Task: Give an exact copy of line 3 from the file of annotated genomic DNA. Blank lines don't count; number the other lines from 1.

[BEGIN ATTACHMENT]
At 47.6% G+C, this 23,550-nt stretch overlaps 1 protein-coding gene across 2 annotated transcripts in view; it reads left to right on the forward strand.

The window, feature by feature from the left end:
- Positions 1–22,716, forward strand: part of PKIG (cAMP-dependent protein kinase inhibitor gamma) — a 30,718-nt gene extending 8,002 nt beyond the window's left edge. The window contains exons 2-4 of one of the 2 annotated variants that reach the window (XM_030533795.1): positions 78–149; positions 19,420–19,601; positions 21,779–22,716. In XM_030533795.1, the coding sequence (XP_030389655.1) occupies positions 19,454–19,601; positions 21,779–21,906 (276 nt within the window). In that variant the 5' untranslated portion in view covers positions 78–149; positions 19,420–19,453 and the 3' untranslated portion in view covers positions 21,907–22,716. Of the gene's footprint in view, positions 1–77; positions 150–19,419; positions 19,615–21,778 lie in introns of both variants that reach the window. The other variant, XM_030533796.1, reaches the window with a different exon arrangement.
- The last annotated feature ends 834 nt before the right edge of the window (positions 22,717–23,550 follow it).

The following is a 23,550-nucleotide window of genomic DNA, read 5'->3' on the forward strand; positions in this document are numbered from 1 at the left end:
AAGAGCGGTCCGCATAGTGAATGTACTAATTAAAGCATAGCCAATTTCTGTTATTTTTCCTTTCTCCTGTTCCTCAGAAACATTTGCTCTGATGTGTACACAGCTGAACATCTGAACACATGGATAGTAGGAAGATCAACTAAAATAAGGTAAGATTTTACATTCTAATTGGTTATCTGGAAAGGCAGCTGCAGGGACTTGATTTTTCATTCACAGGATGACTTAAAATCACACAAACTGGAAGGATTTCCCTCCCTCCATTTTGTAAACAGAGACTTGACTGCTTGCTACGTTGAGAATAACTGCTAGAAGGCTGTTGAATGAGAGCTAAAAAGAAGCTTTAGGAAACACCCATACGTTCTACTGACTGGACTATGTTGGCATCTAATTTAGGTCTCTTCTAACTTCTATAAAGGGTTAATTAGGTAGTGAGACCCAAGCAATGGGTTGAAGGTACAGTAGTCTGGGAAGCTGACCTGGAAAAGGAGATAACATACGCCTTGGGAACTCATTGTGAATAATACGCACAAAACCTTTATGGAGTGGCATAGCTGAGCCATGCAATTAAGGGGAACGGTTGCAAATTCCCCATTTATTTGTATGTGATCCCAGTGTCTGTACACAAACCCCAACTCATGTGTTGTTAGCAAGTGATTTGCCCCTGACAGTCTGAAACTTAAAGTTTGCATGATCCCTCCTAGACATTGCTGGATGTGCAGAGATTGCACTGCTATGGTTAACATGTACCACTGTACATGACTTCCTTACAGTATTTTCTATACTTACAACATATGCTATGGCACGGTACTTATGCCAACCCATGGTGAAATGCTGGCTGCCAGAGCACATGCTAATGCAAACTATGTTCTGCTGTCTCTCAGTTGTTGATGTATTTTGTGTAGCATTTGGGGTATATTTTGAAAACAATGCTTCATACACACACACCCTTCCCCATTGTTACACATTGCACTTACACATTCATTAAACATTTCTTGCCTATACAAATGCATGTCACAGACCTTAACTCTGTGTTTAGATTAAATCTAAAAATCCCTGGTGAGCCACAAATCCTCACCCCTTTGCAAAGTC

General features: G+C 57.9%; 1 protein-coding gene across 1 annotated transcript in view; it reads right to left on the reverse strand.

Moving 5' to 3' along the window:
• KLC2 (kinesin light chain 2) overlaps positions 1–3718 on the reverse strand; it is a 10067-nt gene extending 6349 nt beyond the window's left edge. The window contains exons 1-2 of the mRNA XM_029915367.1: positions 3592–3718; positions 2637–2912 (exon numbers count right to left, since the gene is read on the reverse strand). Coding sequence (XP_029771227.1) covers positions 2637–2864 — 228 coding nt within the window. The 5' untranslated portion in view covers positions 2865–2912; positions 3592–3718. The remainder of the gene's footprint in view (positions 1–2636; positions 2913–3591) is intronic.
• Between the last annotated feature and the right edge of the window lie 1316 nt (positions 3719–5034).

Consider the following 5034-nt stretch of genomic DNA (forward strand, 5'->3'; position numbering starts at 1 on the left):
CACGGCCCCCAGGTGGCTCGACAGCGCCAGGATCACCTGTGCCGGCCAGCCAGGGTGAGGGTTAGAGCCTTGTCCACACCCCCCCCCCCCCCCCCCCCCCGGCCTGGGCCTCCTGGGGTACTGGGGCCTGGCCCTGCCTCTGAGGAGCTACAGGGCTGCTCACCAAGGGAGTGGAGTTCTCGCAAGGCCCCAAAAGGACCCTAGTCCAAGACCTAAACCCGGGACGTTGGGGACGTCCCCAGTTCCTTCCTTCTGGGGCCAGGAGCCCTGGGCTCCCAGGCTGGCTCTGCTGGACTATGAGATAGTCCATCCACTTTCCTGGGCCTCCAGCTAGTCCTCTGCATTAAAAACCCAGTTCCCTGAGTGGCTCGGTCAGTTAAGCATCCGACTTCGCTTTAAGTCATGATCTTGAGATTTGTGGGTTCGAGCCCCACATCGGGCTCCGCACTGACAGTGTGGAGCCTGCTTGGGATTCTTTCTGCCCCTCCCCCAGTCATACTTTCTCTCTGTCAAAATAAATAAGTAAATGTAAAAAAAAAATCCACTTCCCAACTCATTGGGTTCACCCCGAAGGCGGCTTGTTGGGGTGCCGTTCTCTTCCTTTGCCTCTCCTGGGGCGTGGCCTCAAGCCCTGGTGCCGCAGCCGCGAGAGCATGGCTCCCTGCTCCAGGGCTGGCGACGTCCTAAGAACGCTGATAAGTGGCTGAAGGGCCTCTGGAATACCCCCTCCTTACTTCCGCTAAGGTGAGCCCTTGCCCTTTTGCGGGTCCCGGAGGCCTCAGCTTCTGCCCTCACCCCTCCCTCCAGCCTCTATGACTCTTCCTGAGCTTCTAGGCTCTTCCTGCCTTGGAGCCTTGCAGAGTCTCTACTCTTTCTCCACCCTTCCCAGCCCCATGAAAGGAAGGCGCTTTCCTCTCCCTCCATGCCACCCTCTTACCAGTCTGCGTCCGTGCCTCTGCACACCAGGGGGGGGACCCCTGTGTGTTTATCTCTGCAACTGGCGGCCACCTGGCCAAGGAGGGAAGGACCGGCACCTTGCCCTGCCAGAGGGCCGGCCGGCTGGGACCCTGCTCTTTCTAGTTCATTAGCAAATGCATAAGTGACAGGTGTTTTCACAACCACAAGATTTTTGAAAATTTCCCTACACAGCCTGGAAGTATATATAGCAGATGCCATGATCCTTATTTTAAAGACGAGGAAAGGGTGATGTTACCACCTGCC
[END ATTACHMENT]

- Positions 1–22,716, forward strand: part of PKIG (cAMP-dependent protein kinase inhibitor gamma) — a 30,718-nt gene extending 8,002 nt beyond the window's left edge. The window contains exons 2-4 of one of the 2 annotated variants that reach the window (XM_030533795.1): positions 78–149; positions 19,420–19,601; positions 21,779–22,716. In XM_030533795.1, the coding sequence (XP_030389655.1) occupies positions 19,454–19,601; positions 21,779–21,906 (276 nt within the window). In that variant the 5' untranslated portion in view covers positions 78–149; positions 19,420–19,453 and the 3' untranslated portion in view covers positions 21,907–22,716. Of the gene's footprint in view, positions 1–77; positions 150–19,419; positions 19,615–21,778 lie in introns of both variants that reach the window. The other variant, XM_030533796.1, reaches the window with a different exon arrangement.